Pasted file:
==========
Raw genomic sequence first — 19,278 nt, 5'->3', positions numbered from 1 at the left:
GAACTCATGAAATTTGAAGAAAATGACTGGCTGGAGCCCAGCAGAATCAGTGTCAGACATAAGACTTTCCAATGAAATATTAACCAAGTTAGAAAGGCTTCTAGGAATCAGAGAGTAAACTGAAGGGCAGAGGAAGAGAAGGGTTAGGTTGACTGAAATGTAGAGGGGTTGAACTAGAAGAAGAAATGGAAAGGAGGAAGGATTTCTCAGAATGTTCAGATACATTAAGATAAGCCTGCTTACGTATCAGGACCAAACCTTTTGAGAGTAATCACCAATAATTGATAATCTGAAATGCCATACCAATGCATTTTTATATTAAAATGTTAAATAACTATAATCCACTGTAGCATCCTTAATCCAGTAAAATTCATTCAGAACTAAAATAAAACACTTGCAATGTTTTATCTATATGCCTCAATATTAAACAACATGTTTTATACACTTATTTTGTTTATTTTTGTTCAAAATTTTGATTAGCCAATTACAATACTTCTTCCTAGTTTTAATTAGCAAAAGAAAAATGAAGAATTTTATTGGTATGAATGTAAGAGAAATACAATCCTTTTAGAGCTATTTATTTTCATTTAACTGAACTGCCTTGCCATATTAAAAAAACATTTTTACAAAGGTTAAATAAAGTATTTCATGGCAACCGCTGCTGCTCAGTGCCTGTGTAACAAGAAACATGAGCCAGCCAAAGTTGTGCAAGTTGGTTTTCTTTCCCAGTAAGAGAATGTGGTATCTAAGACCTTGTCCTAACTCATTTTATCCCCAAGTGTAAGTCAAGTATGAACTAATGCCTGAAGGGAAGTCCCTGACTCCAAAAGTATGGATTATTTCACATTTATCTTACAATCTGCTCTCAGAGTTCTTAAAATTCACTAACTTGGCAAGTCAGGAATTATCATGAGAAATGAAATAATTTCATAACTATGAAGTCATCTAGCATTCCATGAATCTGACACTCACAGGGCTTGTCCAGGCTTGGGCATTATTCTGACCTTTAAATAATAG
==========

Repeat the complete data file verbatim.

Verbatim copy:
Raw genomic sequence first — 19,278 nt, 5'->3', positions numbered from 1 at the left:
GAACTCATGAAATTTGAAGAAAATGACTGGCTGGAGCCCAGCAGAATCAGTGTCAGACATAAGACTTTCCAATGAAATATTAACCAAGTTAGAAAGGCTTCTAGGAATCAGAGAGTAAACTGAAGGGCAGAGGAAGAGAAGGGTTAGGTTGACTGAAATGTAGAGGGGTTGAACTAGAAGAAGAAATGGAAAGGAGGAAGGATTTCTCAGAATGTTCAGATACATTAAGATAAGCCTGCTTACGTATCAGGACCAAACCTTTTGAGAGTAATCACCAATAATTGATAATCTGAAATGCCATACCAATGCATTTTTATATTAAAATGTTAAATAACTATAATCCACTGTAGCATCCTTAATCCAGTAAAATTCATTCAGAACTAAAATAAAACACTTGCAATGTTTTATCTATATGCCTCAATATTAAACAACATGTTTTATACACTTATTTTGTTTATTTTTGTTCAAAATTTTGATTAGCCAATTACAATACTTCTTCCTAGTTTTAATTAGCAAAAGAAAAATGAAGAATTTTATTGGTATGAATGTAAGAGAAATACAATCCTTTTAGAGCTATTTATTTTCATTTAACTGAACTGCCTTGCCATATTAAAAAAACATTTTTACAAAGGTTAAATAAAGTATTTCATGGCAACCGCTGCTGCTCAGTGCCTGTGTAACAAGAAACATGAGCCAGCCAAAGTTGTGCAAGTTGGTTTTCTTTCCCAGTAAGAGAATGTGGTATCTAAGACCTTGTCCTAACTCATTTTATCCCCAAGTGTAAGTCAAGTATGAACTAATGCCTGAAGGGAAGTCCCTGACTCCAAAAGTATGGATTATTTCACATTTATCTTACAATCTGCTCTCAGAGTTCTTAAAATTCACTAACTTGGCAAGTCAGGAATTATCATGAGAAATGAAATAATTTCATAACTATGAAGTCATCTAGCATTCCATGAATCTGACACTCACAGGGCTTGTCCAGGCTTGGGCATTATTCTGACCTTTAAATAATAG